Property: `Private, keep out' may be good advice

Having your own road may appeal, but it may also be a big headache, says Fiona Brandhorst.
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The Independent Online
Living in a house on a private road has a certain snob appeal for some people, but it is not always an unmitigated blessing. In fact there are two types of private road. A private street is a privately maintained road to which the public has a right of way. If it falls into disrepair, the local authority has the right under the Highways Act to make it safe and charge residents for the work. And then there's a private road with no public right of way, that must be gated to through traffic once a year to keep its private status.

Private roads are "perceived to have a better cachet," says Nick Thomas, associate director of Hamptons International in Rickmansworth, Hertfordshire. The nearby Loudwater Private Estate has a number of entries and exits, all gated except the main one. Only the residents have keys. "Private estates tend to be in good areas and you can attribute a premium to a house in a private road setting," says Mr Thomas.

Malcolm Daniel agrees. He lives on the Firs Estate, four private roads of late Twenties properties designated as a conservation area in Gerrards Cross, Buckinghamshire. "It's definitely contributed to the value of our properties," says Mr Daniel. The recent addition of white gate posts with "private" signs on the three entrances to the estate and road humps, paid for by the residents, have also made their mark.

Four years ago when the roads on the estate had really begun to deteriorate, Mr Daniel took over as vice chairman and treasurer of the Firs Estate Residents Association. The crunch came when its funds were too low to pay the annual insurance premium providing cover for up to pounds 500,000 if someone claims for an injury caused by the condition of the road (cover is provided by the local authority on public roads).

Now, almost all of the residents from the 85 houses pay an annual subscription of pounds 60 a year and a five-year repair plan is in place. It is assumed that each resident owns half of the road in front of their property. "We can't force people to pay," says Mr Daniel, "but as the profile of residents has become much younger they are able to afford it and actually expect to pay something towards the upkeep."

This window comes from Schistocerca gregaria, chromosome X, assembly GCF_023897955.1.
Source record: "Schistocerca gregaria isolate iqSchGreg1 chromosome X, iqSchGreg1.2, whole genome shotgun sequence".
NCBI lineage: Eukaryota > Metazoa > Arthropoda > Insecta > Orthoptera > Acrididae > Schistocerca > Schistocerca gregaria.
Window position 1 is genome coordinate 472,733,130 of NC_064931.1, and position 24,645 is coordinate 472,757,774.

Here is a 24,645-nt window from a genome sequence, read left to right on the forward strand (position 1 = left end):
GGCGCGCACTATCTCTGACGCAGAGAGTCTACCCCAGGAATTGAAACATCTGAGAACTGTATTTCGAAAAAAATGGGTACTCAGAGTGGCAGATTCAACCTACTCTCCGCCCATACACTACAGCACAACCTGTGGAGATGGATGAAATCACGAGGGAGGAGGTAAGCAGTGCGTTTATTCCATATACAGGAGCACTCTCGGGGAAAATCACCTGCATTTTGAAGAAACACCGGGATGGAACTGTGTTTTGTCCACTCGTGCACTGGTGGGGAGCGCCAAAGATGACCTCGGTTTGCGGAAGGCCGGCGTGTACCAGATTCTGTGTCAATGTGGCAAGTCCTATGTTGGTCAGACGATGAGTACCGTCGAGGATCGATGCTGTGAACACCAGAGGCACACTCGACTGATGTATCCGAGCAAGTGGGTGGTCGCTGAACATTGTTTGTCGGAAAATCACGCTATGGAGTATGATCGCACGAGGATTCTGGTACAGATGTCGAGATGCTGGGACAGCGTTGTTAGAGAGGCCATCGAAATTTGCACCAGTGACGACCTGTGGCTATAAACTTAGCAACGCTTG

Last year, the committee appointed a contractor to resurface two of the roads. "It was all very new to us," says Mr Daniel, whose day job is as a film editor with the BBC. "We asked a road surveyor, recommended by the local council, to draw us a map of the areas he considered would need immediate attention. If anyone complains that a pothole outside their house isn't being attended to, at least we can show them the surveyor's report."

Would it not be easier to ask the local authority to take over the estate, since it is a through route? "We looked into it," says Mr Daniel, "but they declined. They wanted to make proper footpaths and kerb edging and we don't want all that."

The Land Registry office in London underlines the importance of asking a solicitor to look very carefully at a property's title deeds to ensure that potential purchasers are happy with rights of access and maintenance obligations. Some private roads may have covenants that restrict redevelopment.

The Firs Estate association is there to maintain the roads, not, Mr Daniel stresses, to sort out neighbourly problems. But for Andre Montaut, director of Almond Construction, sorting out a long-running dispute with a neighbour was vital when he was negotiating to buy a piece of land for redevelopment.

The only access was via its own private unsurfaced road. "The chap living next door to the proposed site had had a dispute with the owner over boundaries," says Mr Montaut. Sensing there was money to be made, the neighbour claimed that part of the road and the hedge running alongside it was his property. To avoid a lengthy and costly court battle, for which Almond Construction believed there were no grounds, they suggested the planting of six semi- mature trees as a screen between the development of three detached houses and the disgruntled neighbour. Eventually, he dropped his claim to the land.

"At least the owners of the new properties won't have any problems over boundaries now," adds Mr Montaut. "And their responsibilities for the private road have been clearly set out within the deeds of their property and were accepted by each of their solicitors." When the site is completed, Almond Construction will hand over the road to its residents.

Russell Copp now knows how important it is to look closely at the deeds when buying a house on a private road. When he bought one of 11 former farmworkers' cottages in Thurrock, Essex, he was pleased with the novelty of living on a private road, even though it was more like a "dirt track". "I thought we'd eventually get together with some of the neighbours and put down chippings to upgrade it," he says.

However, the road was still owned by the builder who had converted the cottages and he had other ideas. Last year, he asked each of the residents for pounds 200 to surface the road. "We had no say in who he chose to do the work," remonstrates Mr Copp. "They were a bunch of cowboys and a year on, the surface is breaking up." The contractor also covered up the mains stop-cock outside Mr Copp's cottage with tarmac.

Unsurprisingly, he has refused to pay his share. "I'd advise anyone considering buying in a private road to find out exactly what responsibilities you have and to work together with your neighbours. If you're not sure, always get legal advice."